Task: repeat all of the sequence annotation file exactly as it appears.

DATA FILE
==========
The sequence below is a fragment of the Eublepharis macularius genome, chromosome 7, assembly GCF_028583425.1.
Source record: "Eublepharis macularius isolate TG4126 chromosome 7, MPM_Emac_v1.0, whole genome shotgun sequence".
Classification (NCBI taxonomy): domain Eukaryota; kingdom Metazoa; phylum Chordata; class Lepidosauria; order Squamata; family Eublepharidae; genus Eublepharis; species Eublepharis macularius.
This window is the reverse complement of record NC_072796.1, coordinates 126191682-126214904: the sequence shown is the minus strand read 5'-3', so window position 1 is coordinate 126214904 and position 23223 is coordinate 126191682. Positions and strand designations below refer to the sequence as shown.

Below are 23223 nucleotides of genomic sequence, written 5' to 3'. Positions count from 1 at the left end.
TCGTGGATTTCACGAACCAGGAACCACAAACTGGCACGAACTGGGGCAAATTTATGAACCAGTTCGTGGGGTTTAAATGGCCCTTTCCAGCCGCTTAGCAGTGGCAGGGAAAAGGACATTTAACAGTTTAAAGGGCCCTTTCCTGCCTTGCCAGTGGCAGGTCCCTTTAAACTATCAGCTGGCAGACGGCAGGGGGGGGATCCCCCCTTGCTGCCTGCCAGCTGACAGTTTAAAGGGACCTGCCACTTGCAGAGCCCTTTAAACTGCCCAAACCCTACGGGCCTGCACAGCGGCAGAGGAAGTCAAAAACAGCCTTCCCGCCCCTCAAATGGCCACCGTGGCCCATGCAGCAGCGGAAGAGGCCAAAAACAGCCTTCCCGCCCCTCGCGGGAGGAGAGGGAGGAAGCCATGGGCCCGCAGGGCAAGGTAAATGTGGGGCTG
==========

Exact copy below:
The sequence below is a fragment of the Eublepharis macularius genome, chromosome 7, assembly GCF_028583425.1.
Source record: "Eublepharis macularius isolate TG4126 chromosome 7, MPM_Emac_v1.0, whole genome shotgun sequence".
Classification (NCBI taxonomy): domain Eukaryota; kingdom Metazoa; phylum Chordata; class Lepidosauria; order Squamata; family Eublepharidae; genus Eublepharis; species Eublepharis macularius.
This window is the reverse complement of record NC_072796.1, coordinates 126191682-126214904: the sequence shown is the minus strand read 5'-3', so window position 1 is coordinate 126214904 and position 23223 is coordinate 126191682. Positions and strand designations below refer to the sequence as shown.

Below are 23223 nucleotides of genomic sequence, written 5' to 3'. Positions count from 1 at the left end.
TCGTGGATTTCACGAACCAGGAACCACAAACTGGCACGAACTGGGGCAAATTTATGAACCAGTTCGTGGGGTTTAAATGGCCCTTTCCAGCCGCTTAGCAGTGGCAGGGAAAAGGACATTTAACAGTTTAAAGGGCCCTTTCCTGCCTTGCCAGTGGCAGGTCCCTTTAAACTATCAGCTGGCAGACGGCAGGGGGGGGATCCCCCCTTGCTGCCTGCCAGCTGACAGTTTAAAGGGACCTGCCACTTGCAGAGCCCTTTAAACTGCCCAAACCCTACGGGCCTGCACAGCGGCAGAGGAAGTCAAAAACAGCCTTCCCGCCCCTCAAATGGCCACCGTGGCCCATGCAGCAGCGGAAGAGGCCAAAAACAGCCTTCCCGCCCCTCGCGGGAGGAGAGGGAGGAAGCCATGGGCCCGCAGGGCAAGGTAAATGTGGGGCTG